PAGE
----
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Re: Request for Comments: Standardize enabling/disabling of system services

On Wed, Apr 01, 2009 at 05:03:27PM +0200, Patrick Schoenfeld wrote:
> We also don't seem to have a clear consense how to disable/temporarily
> deactivate services. The current situation is that some packages include
> a file in /etc/default with a variable "RUN", "RUN_<PACKAGENAME>",
> "START_ON_BOOT" or even another possible name
> which decides weither a service runs when invoke-rc.d <service> start
> is issued or not. Some other packages do not follow this approach
> and start or don't start as the maintainer sees fit.

> There are clear disadvantages with this:
> - The administrator has no way to influence the decision weither
> a service shall run directly after installation.

policy-rc.d in conjunction with /etc/default does this, but that's unduly
complex; and anyway,

> - The administrator needs to apply and know about several different
> ways about how to enable/disable services.

 - It causes conffile prompts when the package is upgraded.
 - It requires launching an editor.
 - The /etc/default/ files are sourced by the init scripts, which means
   they're intepreted by the shell, with all the syntactic pitfalls that
 - It neuters the init script, when all you normally want is to affect the
   policy while leaving intact the admin's ability to run the init script by
   hand (e.g., for testing purposes)

> I know there are constraints where a local-admin decision "start/don't
> after installation" cannot be followed. Still, I would like to work
> on the following idea and implement it somewhere during the
> squeeze (or +1) release cycle.

> --- IDEA START ---
> * We establish the practice, that by default no package does include
>   an enabled RUN_<SERVICE> variable in its /e/d/<packagename> file. Instead
>   every service shall include such a variable, but commented. The default
>   of the init script should be to start, unless RUN_<SERVICE> says different.
>   The name of the variable should be standardized to RUN_<SERVICE>.

No, because /etc/default/* are the wrong interface for this for the reasons
described above.

> * We add a new configuration file (possibly /etc/rc.conf because thats
>   a file that exists in different distributions and has a similar meaning)
>   which can have the following configuration settings:

>    * RUN_NEW_SERVICES_AFTER_INSTALL=<yes|no|1|0|true|false>
>    * RUN_<SERVICE>=<yes|no|1|0|true|false>

Please first specify the interfaces (how this interacts with invoke-rc.d,
how it interacts with runlevel configuration, how the user configures it)
and specify the config file format afterwards.  The format should follow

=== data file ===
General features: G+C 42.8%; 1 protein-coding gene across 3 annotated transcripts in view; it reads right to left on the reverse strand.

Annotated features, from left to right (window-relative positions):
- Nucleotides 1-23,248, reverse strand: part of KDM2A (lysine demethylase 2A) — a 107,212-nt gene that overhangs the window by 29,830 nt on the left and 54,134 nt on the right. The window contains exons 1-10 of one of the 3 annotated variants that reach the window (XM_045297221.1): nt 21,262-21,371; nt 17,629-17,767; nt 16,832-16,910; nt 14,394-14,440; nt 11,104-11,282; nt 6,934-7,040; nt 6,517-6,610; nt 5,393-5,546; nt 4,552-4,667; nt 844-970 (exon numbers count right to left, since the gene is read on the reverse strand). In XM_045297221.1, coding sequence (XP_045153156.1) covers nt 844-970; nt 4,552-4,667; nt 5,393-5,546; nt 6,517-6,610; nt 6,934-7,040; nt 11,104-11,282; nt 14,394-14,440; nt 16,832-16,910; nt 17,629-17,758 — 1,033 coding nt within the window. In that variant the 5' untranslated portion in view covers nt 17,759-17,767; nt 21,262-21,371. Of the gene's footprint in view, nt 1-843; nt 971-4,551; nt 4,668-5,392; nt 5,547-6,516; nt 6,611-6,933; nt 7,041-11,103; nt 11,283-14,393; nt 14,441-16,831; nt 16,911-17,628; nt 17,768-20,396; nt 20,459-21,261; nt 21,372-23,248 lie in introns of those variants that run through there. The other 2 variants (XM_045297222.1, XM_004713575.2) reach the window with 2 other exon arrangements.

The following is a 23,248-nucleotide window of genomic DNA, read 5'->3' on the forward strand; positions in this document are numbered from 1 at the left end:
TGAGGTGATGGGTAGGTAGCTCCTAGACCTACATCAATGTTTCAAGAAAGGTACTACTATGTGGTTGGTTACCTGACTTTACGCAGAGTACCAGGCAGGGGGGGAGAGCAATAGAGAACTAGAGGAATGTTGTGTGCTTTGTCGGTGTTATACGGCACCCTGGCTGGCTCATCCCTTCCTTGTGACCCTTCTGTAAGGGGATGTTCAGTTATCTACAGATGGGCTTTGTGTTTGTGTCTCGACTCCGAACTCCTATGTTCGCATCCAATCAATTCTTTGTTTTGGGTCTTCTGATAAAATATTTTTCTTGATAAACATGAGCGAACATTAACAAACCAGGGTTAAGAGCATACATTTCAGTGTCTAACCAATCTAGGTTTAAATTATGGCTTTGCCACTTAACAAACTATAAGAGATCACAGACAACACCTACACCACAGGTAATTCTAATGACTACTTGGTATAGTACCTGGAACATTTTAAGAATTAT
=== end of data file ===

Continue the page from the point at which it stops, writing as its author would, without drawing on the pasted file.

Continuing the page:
naturally from the interface requirements; I don't think the above meets
our needs at all.

> * We let the maintainer scripts respect the RUN_NEW_SERVICES_ON_INSTALL
>   setting on a new installation.

The invoke-rc.d interface already handles this part; this would basically
mean providing a policy-rc.d that honors your new config file.

> * We develope a policy.d layer that respects the RUN_<SERVICE> settings from
>   rc.conf and /e/default/* and permits/denies start of services, based
>   on these settings. Init scripts shall only start if the service is allowed
>   to start (RUN_* setting or RUN_NEW_SERVICES_ON_INSTALL) and if they have
>   a sensible default configuration (which pays due to the
>   before mentioned contraints). This policy.d layer should be of priority
>   Standard. Eventually we should extend the policy.d concept in a way that
>   permits to have more than one policy.d layer at a time, so that a user can
>   still use an (additional) own layer.

If you mean "policy-rc.d" here, then no; policy-rc.d is specified to do
something else, and we shouldn't overload its meaning.  (I think policy-rc.d
is terribly overengineered and underdocumented anyway, and that this is a
significant factor in its slow uptake - we should avoid repeating those

> * A bonus would be to have a utility to enable/disable services.

Far from being a bonus, I think this is fundamental to the success of any
plan to improve init script handling.

> I post this as a proposal/request-for-comments to debian-devel, because
> I'd like to hear if anybody thinks working on this is valueable and
> because I'd like to know, who is interested to actually work on this idea
> (besides myself). I also hope that some of you have some ideas
> to enhance the idea.

While I don't have time to work on it, I'm certainly eager to see
improvement in this area; every added /etc/default/* file makes me grimace.
If you can make progress here, I will be happy to see it.

If you manage to get the interfaces and high-level abstractions right, there
may be an opportunity here to collaborate with Ubuntu on making the same
system work with upstart?  The long-term goal for upstart in Ubuntu is to
migrate away from sysv-rc init scripts to upstart jobs, which addresses the
various problems of concurrency, dependency management, and service
supervising; if Debian and Ubuntu could collaborate on a common service
management interface, that might help scare up the manpower you need.

Steve Langasek                   Give me a lever long enough and a Free OS
Debian Developer                   to set it on, and I can move the world.
Ubuntu Developer                                    http://www.debian.org/
slangasek@ubuntu.com                                     vorlon@debian.org

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